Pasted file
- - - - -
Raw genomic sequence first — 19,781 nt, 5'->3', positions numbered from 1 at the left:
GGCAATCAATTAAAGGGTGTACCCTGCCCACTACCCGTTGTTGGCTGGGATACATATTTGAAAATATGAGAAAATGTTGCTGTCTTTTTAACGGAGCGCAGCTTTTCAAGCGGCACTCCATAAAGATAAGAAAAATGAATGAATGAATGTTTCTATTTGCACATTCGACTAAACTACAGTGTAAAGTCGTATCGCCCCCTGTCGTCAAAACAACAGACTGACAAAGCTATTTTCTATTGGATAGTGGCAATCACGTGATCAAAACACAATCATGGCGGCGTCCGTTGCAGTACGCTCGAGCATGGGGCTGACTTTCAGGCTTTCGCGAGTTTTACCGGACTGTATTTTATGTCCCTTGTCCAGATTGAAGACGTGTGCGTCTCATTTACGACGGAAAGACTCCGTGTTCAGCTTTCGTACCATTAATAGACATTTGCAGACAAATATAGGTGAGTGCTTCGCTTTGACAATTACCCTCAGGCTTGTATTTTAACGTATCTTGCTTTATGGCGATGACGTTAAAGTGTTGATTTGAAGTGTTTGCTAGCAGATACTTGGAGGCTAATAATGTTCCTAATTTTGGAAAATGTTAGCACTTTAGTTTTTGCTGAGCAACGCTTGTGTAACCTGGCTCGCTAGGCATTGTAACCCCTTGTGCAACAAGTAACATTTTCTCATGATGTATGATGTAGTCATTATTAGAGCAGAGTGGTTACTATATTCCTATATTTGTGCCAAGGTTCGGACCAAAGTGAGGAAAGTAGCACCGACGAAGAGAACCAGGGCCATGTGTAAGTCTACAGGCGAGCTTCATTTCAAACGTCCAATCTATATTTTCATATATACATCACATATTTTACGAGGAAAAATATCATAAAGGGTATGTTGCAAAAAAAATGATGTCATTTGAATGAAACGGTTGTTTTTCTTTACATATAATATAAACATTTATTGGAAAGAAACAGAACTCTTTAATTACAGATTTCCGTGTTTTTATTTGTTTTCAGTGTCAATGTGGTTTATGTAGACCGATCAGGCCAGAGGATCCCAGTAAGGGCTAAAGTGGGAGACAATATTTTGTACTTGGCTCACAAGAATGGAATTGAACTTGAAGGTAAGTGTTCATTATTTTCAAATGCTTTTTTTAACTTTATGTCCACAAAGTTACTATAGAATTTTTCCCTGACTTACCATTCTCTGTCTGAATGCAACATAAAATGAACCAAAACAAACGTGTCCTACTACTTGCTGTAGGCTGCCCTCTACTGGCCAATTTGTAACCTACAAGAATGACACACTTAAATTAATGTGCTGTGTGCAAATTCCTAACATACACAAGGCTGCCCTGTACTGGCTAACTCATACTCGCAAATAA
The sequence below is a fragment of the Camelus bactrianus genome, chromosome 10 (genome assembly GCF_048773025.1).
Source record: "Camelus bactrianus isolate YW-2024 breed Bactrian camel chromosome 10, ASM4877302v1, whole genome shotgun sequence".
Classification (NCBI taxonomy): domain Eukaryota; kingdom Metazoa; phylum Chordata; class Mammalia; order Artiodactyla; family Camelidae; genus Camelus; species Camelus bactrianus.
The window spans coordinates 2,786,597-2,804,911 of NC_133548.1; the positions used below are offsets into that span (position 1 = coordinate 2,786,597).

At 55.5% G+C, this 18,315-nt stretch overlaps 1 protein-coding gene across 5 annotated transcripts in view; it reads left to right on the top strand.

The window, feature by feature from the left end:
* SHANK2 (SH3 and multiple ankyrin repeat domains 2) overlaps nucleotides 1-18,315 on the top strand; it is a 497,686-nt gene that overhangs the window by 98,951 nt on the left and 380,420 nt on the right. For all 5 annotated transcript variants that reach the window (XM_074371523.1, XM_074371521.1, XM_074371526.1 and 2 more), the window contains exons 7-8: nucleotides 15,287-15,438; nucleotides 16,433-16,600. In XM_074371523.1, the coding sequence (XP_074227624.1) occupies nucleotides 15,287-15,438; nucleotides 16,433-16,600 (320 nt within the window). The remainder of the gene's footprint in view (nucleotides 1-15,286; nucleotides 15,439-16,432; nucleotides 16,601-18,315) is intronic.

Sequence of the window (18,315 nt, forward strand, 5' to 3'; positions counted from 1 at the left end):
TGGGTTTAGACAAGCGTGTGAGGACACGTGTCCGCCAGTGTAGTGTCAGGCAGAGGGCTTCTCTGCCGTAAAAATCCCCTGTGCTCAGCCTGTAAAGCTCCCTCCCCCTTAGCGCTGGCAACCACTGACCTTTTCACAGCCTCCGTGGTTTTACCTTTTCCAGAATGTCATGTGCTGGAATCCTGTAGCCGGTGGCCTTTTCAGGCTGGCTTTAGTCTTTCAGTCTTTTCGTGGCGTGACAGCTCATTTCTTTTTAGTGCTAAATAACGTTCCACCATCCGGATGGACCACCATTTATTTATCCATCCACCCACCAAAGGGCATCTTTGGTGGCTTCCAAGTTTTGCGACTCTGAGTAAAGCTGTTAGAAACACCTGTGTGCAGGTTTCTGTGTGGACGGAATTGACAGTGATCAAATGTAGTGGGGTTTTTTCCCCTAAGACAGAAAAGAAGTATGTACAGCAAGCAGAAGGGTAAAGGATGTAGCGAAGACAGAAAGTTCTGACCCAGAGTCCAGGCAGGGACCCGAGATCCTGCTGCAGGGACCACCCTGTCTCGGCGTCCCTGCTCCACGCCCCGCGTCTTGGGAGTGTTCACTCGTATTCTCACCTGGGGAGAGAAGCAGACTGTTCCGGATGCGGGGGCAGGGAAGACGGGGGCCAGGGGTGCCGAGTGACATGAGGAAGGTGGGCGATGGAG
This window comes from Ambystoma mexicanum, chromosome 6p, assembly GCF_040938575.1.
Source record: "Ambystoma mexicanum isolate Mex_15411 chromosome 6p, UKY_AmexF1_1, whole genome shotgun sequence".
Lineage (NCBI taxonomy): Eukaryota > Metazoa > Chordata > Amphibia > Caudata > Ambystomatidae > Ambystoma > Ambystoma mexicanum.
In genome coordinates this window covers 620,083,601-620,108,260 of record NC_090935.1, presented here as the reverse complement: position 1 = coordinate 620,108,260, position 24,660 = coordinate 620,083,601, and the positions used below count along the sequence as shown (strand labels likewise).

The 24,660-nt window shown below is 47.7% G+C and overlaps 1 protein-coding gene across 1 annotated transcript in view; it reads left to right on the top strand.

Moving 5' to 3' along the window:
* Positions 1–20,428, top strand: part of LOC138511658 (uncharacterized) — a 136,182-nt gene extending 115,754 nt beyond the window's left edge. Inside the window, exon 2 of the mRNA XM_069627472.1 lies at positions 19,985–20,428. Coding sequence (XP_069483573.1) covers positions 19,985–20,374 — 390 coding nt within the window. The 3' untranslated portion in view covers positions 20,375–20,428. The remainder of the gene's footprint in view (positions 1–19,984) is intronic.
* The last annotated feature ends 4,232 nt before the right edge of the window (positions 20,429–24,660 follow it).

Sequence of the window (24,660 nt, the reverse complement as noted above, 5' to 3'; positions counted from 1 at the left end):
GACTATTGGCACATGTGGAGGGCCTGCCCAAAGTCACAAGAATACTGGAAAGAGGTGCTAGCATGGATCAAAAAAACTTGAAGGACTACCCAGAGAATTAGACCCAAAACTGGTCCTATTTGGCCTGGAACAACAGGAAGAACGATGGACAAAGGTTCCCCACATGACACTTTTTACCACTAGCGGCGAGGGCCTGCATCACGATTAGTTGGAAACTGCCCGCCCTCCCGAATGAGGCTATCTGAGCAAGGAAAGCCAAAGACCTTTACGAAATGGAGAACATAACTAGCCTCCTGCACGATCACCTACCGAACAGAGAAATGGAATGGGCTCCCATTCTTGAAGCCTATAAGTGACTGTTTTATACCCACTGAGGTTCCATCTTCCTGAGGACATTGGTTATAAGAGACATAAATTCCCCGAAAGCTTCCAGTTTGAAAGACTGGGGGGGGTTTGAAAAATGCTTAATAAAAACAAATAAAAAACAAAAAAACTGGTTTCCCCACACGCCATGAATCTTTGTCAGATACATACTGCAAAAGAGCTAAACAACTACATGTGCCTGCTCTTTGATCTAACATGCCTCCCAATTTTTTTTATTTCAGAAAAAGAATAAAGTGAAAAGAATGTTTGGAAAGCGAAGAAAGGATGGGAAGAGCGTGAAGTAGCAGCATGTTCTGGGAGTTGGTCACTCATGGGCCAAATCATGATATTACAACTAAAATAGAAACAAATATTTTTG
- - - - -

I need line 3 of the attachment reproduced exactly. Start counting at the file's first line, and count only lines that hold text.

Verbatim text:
The sequence below is a fragment of the Camelus bactrianus genome, chromosome 10 (genome assembly GCF_048773025.1).